5 Ways Blogging About Food Helped my DietBets

Thinking about/writing about/looking at food all the time has to be bad for a diet, right? Not so fast...

I did two things back in January: I started my blog, Recipe in a Bottle, and I joined my first DietBet. I started the blog to begin trying recipes I received from friends and family for my wedding, and I joined the DietBet because, well, the wedding planning stress hadn’t been so good to the number on the scale.

But I worried that a food blog, however fun, would actually be counterproductive: focusing on all that food, especially the comfort-food recipes my family gave me, would surely expand my middle, right?

I was surprised—and happy—to find that it had just the opposite effect. I lost weight because of my DietBet giving me motivation, and the food blog actually didn’t tempt me to eat unhealthily like I thought it would.

I came to understand that, before I started my blog, I was fundamentally un-mindful about food: I wanted to eat for fuel and move on. Eating this way, it turns out, makes you eat more but also enjoy less! Blogging really helped me to reverse that pattern, eating more reasonable amounts but with more attention and enjoyment. Here are the top five ways that food blogging improved my eating habits:

1. I grew to love good ingredients.

When I mostly ate take-out and easy-to-prep meals, I didn’t get the delight of a really ripe tomato, a good chunk of parmesan that I needed to grate, or a sweet bell pepper. The raw ingredients for food are beautiful, and taking pictures of them for my blog made me really appreciate that the more packaged and prepped my food was, the less excited I was to make it and eat it. I hadn’t connected with vegetables in such a great way in many years.

2. I connected to the nourishing roots of my recipes.

I knew that a lot of the recipes I was trying were “comfort food” recipes, but learning the stories behind them (like how a cousin would make a big chicken and broccoli casserole to give her family a nutrition-packed one-dish meal that lasted for days), that term took on new meaning. I realized that food isn’t meant to be something you eat and just forget—a good recipe could be a way for me to connect to a friend or a family member. I started finding ways to make recipes slightly healthier (2% milk instead of cream, that kind of thing), because these recipes, at their core, were supposed to feed families and make them grow strong. Even the treats, like tasty peanut butter cookies, were meant to be shared with friends, not an overindulgence for me all by myself. I didn’t feel as lonely about eating any more!

3. I put in the hours at the stove.

I had never thought about it before, but cooking from scratch is aerobic! I would be standing for an hour, and putting food away for a few minutes after dinner, and all that work helped me work up my appetite but also made me want to make my meals last. Knowing all the work I put in really inspired me to make sure there was enough for a lunch of leftovers the next day, no matter what the dish was.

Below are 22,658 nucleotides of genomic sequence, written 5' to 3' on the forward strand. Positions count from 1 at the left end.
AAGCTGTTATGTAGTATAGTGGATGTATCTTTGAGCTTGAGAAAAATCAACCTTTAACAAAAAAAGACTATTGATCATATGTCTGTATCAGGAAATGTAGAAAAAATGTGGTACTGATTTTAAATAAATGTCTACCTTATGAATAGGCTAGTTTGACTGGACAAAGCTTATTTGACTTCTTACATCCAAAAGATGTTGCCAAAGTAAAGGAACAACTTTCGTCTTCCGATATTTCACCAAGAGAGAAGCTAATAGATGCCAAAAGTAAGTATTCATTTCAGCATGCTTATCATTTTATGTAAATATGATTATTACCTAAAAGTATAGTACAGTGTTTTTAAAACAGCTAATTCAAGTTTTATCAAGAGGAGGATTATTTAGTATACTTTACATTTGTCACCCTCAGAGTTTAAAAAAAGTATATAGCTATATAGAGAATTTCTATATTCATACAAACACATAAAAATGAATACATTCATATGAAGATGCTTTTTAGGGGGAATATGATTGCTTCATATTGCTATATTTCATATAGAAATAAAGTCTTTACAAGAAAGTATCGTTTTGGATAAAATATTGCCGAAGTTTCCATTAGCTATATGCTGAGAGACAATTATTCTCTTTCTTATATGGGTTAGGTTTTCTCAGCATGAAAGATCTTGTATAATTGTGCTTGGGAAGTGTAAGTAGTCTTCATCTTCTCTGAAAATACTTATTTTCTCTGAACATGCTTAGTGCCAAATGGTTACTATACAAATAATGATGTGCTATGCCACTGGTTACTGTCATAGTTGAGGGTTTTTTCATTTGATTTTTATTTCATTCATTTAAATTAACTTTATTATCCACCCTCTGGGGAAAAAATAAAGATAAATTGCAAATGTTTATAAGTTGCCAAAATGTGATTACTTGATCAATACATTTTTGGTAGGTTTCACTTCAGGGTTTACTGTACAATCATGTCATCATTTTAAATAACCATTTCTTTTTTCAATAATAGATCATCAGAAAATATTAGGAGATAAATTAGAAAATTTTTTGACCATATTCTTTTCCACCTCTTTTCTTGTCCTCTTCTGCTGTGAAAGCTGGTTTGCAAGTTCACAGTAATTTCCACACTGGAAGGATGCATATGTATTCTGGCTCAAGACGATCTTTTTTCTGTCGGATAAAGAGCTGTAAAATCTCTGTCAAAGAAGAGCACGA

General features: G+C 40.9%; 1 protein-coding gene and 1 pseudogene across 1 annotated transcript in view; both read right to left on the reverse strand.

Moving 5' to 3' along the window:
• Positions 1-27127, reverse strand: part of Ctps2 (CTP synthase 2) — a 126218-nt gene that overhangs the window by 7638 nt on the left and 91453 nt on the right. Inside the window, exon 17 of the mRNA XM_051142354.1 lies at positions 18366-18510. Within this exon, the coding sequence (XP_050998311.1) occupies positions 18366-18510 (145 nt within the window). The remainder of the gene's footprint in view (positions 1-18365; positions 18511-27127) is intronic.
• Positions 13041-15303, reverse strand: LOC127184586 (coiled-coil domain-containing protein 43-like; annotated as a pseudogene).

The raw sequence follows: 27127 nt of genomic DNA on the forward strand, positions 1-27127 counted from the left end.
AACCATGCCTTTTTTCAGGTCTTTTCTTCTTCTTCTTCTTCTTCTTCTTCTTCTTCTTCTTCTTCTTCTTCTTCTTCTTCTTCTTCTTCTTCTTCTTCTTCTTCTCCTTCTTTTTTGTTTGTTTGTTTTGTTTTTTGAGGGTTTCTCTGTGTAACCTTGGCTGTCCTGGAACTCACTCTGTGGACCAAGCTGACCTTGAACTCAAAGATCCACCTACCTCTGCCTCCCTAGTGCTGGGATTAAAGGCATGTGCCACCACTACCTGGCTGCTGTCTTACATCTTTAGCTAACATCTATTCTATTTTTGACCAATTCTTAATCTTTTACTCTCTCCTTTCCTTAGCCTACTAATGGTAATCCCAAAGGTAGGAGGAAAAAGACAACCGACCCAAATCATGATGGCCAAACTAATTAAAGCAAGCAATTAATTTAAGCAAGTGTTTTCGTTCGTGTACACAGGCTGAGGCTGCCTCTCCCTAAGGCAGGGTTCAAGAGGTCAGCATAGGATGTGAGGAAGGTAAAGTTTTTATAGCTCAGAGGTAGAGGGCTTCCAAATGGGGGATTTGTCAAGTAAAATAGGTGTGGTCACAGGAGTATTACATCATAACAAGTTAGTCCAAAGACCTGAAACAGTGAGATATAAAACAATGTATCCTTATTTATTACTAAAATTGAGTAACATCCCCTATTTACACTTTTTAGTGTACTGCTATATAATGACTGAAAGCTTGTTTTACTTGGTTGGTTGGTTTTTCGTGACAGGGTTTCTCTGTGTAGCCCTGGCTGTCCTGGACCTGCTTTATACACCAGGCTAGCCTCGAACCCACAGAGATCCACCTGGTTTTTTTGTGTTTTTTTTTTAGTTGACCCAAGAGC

4. I wanted to take care of my readers.

When I finished the recipes given to me by friends and family, I chose to continue my blog, but with recipes I personally chose and then blogged about. This made me feel a bit responsible: if I posted a whole week of desserts, what kind of blogger was I for my readers who were trying to eat healthily? In some ways, my own habits changed in order to be able to blog about healthy things even on days when I personally wanted to eat only sweets or other unhealthy food.

5. I learned new kinds of food I could actually like.

I grew up a picky kid, and though I have broadened my horizons a lot over the years, I think I still suffer from a lack of imagination about whole grains, vegetables, and fruits. By creating a space where it was important for me to try new things in order to write about them, I discovered so many dishes I never expected to like: a friend gave me a healthy recipe for chicken salad that I dreaded, but when I tried it (because I had to), I loved it! It’s now one of my go-to ways to get apple, onion, and celery into my sandwiches. Knowing more about food in general kept me from sticking to my old stand-bys…most of which included cheese.

Just like DietBet promotes a community of people cheering each other on as they do something difficult, blogging about food made me feel like I was part of a community of people who liked and worked hard to care about food. By starting these at the same time, I was able to increase the healthiness and variety of my food choices, increase my homecooked meals, and still lose reasonable amounts on the scale, all in the pursuit of overall long-term health. It wouldn’t necessarily work that way for anyone who tried it, but given my lack of awareness about food before, it has been a wonderful journey for me so far.

Make it WayBetter

Mindfulness is one of the most effective ways to get real, sustainable control of your eating habits. For Laura, her blog helped her achieve this mindfulness. What would work for you—a food journal, a 2-minute meditation before meals, taking pictures of your meals, starting your own blog?